► Overlapping between the business world and crime in which companies are no longer the victims, but perpetrators themselves, involved in market manipulation, fiscal frauds, etc because they are driven by the need for competitiveness.
Talking about Hacking and Cybercrime today, we can state that cybercrime is a crime committed through the use or assistance of computer systems and telecommunications networks → cyber criminal.
We can find some differences, tough:
Crime weapon → PC
Crime scene → inside the PC and in Cyberspace (national and international data networks, therefore becoming a transnational crime)
Discovery by the victim (owner of the property) → it is complex because the “subtracted virtual property" (ex: file) is not a "physical property" and, because it is copied, it remains in the system of the attacked computer.
Analyzing the hacking history at an high level, we may categorize different developments and behaviors into three different eras:
1980: while computer viruses had only destructive purposes, since there was no interest to snatch the information in a computer system (but only to make them useless), hacking experiences its explorative approach, where the primary objective is to satiate “the curiosity” and the hunger for learning IT systems and networks.
1990: digital crimes start taking advantage of the diffusion of intelligent and self-replicating viruses; the attacker’s purpose is fame and visibility (ex: viruses like “I love you" or "Veronika"). X.25 Data Networks, toll-free numbers, calling cards and PBX systems are the preferred targets.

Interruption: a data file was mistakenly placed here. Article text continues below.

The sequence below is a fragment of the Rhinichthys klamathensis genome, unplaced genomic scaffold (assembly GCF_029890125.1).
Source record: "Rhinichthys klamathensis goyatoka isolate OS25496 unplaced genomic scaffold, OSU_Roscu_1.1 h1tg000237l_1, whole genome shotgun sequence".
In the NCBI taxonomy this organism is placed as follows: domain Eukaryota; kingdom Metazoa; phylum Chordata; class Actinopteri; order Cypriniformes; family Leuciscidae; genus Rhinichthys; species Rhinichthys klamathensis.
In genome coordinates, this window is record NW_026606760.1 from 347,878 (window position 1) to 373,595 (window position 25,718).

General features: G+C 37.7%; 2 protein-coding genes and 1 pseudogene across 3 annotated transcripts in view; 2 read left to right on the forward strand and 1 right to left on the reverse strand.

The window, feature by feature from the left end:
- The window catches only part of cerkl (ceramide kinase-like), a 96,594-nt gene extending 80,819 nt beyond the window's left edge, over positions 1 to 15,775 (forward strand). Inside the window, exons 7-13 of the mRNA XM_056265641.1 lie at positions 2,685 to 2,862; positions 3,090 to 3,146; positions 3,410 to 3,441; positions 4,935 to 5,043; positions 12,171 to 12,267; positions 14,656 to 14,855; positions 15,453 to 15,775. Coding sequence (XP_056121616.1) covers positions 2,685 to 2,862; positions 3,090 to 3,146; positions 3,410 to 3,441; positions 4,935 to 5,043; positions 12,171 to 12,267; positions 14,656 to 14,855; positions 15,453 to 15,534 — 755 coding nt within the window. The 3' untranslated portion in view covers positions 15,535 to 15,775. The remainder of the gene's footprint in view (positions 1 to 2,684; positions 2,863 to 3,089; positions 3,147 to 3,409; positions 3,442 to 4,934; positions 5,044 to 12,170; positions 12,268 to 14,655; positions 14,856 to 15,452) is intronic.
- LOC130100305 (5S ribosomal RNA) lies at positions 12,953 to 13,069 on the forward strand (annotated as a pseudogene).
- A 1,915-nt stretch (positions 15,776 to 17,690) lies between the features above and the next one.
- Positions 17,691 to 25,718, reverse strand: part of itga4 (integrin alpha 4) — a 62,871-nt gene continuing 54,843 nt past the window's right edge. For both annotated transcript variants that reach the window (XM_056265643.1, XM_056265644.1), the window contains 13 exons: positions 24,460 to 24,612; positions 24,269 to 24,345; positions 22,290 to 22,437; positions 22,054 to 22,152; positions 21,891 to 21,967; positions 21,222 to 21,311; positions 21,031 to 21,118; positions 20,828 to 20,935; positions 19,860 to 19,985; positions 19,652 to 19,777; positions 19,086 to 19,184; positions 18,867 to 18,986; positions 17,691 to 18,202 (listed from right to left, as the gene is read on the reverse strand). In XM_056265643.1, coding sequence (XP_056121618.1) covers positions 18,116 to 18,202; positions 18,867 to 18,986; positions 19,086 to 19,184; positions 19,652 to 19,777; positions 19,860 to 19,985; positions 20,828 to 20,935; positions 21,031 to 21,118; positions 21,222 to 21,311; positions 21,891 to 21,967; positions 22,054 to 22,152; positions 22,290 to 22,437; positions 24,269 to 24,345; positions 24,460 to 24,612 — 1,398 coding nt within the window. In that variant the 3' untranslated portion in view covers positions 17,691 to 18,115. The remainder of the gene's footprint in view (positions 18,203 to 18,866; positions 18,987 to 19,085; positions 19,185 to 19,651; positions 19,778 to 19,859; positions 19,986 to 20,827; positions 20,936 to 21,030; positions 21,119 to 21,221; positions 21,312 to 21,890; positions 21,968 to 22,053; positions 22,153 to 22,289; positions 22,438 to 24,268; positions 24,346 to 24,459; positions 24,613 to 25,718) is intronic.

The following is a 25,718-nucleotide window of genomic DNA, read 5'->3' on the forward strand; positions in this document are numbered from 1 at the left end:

2000 to present: digital crimes have evolved and we can currently find relations between the world of hacking and organized crime (small/medium/large ones). CyberCrime’s goal is to use tools that exploit the vulnerabilities of operating systems and software applications, with the purpose of stealing information.
Victims → individuals: virus, worm, phishing, spamming, spyware, bots, etc.
Victims → companies: theft of sensitive information, attacks to critical national infrastructures, mining the continuity and reliability of the software applications, theft of banking credentials in economic and financial services, identity theft, blackmail and extortion, attacks by competitors in the business environments, cyber-terrorism.
Hacking: what is it ?
Hacking has to do with “a technical attitude and pleasure in solving problems and exceeding limits. Hacking involves planning, organization, wit and intelligence”
The “hacker culture” is a subculture, based on voluntary participation, developed in the Sixties in the United States in computer and academic environments (Laboratory of Artificial Intelligence of the Massachusetts Institute of Technology MIT, University of Berkeley in California, Carnegie Mellon University) working on minicomputers and on the early experiments with ARPAnet. In the Seventies, this culture merges with the technical culture of the Internet pioneers, and in the Eighties with the Unix culture.
From the mid-Nineties it started basically coinciding with the Open Source movement.
The above lead us to the following “Assumptions”:
- Great value attributed to the freedom of information
- Information Sharing
- Defending the right to use a project’s code to develop another one, independent and parallel (project fork)
- Tendency of taking humorously the serious things and of taking their humor seriously